T. Richard Edmund Southwood
Northfleet, Gran Bretagna, 20/6/1931 - Oxford, Gran Bretagna, 26/10/2005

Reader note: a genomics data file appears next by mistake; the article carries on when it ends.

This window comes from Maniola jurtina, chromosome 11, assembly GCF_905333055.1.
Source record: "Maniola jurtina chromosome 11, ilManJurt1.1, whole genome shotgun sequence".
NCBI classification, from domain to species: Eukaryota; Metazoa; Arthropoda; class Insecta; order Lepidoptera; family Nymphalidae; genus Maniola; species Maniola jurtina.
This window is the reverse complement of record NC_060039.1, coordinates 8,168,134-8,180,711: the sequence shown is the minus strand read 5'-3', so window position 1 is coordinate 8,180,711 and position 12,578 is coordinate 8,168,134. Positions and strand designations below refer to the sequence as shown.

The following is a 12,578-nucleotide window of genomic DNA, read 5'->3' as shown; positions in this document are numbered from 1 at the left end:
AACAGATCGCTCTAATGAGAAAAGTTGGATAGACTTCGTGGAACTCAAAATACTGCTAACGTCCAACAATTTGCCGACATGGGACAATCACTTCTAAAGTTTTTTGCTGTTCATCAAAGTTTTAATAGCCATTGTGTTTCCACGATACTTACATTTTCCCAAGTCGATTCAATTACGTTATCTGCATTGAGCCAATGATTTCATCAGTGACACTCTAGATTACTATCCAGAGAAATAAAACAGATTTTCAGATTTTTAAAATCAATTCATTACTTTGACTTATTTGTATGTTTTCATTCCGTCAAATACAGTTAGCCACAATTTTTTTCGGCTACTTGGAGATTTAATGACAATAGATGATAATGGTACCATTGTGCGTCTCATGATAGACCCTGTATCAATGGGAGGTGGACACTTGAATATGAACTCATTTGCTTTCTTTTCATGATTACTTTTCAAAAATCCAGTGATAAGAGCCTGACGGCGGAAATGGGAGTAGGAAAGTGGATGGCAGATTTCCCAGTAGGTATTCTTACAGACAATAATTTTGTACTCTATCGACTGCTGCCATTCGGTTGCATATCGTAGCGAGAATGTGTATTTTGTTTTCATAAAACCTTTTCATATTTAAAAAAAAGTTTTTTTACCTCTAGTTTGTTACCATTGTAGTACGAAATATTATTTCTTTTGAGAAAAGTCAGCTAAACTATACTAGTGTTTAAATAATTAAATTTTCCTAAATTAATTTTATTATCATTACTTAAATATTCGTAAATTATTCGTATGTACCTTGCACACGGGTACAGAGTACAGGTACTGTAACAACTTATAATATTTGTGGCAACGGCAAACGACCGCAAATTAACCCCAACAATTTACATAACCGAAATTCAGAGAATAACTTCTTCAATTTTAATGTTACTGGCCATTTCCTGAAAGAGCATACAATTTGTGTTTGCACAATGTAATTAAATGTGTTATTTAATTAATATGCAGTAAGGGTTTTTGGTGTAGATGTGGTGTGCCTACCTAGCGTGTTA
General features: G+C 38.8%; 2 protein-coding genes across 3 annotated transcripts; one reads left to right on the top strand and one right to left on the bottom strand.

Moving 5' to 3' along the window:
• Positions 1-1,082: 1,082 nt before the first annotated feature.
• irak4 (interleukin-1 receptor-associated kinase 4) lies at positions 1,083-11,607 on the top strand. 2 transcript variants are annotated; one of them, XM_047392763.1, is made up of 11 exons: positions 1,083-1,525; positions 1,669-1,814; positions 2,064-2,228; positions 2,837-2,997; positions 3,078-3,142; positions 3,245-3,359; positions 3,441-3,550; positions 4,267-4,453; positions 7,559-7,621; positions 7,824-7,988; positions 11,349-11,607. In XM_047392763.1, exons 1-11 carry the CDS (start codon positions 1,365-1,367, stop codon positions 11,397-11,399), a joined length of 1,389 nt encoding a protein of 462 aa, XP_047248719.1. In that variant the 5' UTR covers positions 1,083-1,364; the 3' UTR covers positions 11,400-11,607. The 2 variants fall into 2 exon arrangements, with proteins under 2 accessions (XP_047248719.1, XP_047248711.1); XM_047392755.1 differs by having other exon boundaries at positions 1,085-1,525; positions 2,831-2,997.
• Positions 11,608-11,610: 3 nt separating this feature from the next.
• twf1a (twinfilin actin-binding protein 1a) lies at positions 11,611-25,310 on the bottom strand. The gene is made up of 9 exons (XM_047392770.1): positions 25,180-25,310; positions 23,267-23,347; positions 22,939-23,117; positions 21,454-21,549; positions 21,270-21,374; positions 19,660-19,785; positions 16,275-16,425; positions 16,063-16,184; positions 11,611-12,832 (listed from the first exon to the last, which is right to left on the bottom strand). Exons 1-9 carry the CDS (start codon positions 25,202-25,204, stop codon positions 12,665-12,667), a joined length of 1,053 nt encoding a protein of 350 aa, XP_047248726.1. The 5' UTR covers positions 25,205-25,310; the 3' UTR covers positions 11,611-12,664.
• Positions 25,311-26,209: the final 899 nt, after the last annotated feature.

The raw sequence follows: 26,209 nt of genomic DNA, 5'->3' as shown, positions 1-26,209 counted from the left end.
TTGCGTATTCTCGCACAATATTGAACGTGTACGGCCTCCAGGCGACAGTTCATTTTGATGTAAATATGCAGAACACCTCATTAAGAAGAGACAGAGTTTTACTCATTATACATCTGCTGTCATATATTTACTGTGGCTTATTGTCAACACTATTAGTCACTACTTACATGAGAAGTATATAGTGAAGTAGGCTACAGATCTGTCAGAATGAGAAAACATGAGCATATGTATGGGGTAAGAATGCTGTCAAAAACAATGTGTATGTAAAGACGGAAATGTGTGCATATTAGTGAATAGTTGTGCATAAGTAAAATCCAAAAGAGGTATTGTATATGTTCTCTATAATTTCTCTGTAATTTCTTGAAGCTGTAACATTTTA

Titolo Professore emerito e Vice-Cancelliere, Università di Oxford